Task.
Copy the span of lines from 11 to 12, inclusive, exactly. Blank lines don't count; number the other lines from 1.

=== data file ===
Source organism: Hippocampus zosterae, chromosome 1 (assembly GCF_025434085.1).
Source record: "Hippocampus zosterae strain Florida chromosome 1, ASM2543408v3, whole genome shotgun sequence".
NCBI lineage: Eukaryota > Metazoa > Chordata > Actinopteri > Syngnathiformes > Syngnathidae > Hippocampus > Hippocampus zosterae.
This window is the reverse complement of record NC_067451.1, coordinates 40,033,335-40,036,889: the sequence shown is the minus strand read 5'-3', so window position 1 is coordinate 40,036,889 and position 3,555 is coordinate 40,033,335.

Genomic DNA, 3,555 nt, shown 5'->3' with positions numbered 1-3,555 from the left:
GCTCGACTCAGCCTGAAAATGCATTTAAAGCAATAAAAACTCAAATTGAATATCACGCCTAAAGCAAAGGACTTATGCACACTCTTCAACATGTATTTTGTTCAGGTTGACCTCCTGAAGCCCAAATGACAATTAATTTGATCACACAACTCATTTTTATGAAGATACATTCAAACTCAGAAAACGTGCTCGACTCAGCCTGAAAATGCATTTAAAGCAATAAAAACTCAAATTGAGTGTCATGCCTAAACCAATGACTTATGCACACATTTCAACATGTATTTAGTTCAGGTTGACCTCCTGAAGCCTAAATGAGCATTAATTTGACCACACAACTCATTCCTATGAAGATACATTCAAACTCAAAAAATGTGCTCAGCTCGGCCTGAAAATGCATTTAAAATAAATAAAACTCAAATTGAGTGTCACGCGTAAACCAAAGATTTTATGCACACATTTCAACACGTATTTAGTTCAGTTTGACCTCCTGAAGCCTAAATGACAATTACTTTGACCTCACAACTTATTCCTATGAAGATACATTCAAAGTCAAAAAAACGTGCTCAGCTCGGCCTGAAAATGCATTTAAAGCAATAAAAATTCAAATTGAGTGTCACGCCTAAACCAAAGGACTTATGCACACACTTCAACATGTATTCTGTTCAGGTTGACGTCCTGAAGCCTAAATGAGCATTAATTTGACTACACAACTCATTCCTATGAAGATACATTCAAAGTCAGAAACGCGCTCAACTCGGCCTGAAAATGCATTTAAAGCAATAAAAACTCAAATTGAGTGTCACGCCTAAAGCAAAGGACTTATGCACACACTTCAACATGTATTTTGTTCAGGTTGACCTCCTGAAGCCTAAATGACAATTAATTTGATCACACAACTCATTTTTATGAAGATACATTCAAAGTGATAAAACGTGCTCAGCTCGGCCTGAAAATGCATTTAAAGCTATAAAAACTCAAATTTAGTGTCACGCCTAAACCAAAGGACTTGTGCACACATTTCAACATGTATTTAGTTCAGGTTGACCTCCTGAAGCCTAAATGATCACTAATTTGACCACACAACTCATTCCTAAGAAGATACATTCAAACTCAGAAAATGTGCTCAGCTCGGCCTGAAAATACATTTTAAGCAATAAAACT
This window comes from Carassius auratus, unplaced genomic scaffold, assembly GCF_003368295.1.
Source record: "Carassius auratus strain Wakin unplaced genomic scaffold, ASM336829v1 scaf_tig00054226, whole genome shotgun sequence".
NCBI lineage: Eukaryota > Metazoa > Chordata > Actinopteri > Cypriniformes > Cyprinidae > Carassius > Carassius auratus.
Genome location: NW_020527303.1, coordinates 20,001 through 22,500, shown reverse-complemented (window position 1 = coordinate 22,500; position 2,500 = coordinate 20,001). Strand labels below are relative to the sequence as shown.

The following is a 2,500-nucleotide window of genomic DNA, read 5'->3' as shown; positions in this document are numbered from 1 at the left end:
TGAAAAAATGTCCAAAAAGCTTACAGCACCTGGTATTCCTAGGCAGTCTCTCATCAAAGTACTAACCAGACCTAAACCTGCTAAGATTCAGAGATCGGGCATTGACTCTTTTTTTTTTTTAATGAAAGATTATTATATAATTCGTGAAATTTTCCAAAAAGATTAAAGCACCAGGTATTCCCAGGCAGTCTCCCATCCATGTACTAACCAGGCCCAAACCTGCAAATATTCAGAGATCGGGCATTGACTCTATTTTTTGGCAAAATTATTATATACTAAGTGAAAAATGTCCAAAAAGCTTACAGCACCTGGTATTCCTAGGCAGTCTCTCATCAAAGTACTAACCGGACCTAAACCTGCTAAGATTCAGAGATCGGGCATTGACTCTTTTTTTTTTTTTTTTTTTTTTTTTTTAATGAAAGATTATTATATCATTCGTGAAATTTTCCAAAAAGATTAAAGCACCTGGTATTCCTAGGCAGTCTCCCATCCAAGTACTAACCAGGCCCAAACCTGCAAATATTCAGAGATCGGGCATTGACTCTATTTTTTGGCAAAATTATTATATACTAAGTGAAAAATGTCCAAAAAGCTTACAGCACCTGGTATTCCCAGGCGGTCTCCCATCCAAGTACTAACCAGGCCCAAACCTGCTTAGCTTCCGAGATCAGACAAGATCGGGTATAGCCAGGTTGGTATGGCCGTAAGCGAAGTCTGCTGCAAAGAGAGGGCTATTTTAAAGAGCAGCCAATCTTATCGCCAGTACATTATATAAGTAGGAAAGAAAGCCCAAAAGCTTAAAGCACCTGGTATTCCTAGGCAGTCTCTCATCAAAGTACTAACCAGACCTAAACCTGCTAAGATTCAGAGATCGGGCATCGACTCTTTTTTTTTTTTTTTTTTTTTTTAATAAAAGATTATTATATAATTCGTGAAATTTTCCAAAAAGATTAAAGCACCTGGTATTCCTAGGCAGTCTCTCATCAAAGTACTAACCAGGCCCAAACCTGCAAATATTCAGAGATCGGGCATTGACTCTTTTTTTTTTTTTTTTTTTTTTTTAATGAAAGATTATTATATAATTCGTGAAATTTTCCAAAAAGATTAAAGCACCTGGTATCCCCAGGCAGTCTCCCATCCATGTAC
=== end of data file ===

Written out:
The following is a 2,500-nucleotide window of genomic DNA, read 5'->3' as shown; positions in this document are numbered from 1 at the left end:
TGAAAAAATGTCCAAAAAGCTTACAGCACCTGGTATTCCTAGGCAGTCTCTCATCAAAGTACTAACCAGACCTAAACCTGCTAAGATTCAGAGATCGGGCATTGACTCTTTTTTTTTTTTAATGAAAGATTATTATATAATTCGTGAAATTTTCCAAAAAGATTAAAGCACCAGGTATTCCCAGGCAGTCTCCCATCCATGTACTAACCAGGCCCAAACCTGCAAATATTCAGAGATCGGGCATTGACTCTATTTTTTGGCAAAATTATTATATACTAAGTGAAAAATGTCCAAAAAGCTTACAGCACCTGGTATTCCTAGGCAGTCTCTCATCAAAGTACTAACCGGACCTAAACCTGCTAAGATTCAGAGATCGGGCATTGACTCTTTTTTTTTTTTTTTTTTTTTTTTTTTAATGAAAGATTATTATATCATTCGTGAAATTTTCCAAAAAGATTAAAGCACCTGGTATTCCTAGGCAGTCTCCCATCCAAGTACTAACCAGGCCCAAACCTGCAAATATTCAGAGATCGGGCATTGACTCTATTTTTTGGCAAAATTATTATATACTAAGTGAAAAATGTCCAAAAAGCTTACAGCACCTGGTATTCCCAGGCGGTCTCCCATCCAAGTACTAACCAGGCCCAAACCTGCTTAGCTTCCGAGATCAGACAAGATCGGGTATAGCCAGGTTGGTATGGCCGTAAGCGAAGTCTGCTGCAAAGAGAGGGCTATTTTAAAGAGCAGCCAATCTTATCGCCAGTACATTATATAAGTAGGAAAGAAAGCCCAAAAGCTTAAAGCACCTGGTATTCCTAGGCAGTCTCTCATCAAAGTACTAACCAGACCTAAACCTGCTAAGATTCAGAGATCGGGCATCGACTCTTTTTTTTTTTTTTTTTTTTTTTAATAAAAGATTATTATATAATTCGTGAAATTTTCCAAAAAGATTAAAGCACCTGGTATTCCTAGGCAGTCTCTCATCAAAGTACTAACCAGGCCCAAACCTGCAAATATTCAGAGATCGGGCATTGACTCTTTTTTTTTTTTTTTTTTTTTTTTAATGAAAGATTATTATATAATTCGTGAAATTTTCCAAAAAGATTAAAGCACCTGGTATCCCCAGGCAGTCTCCCATCCATGTAC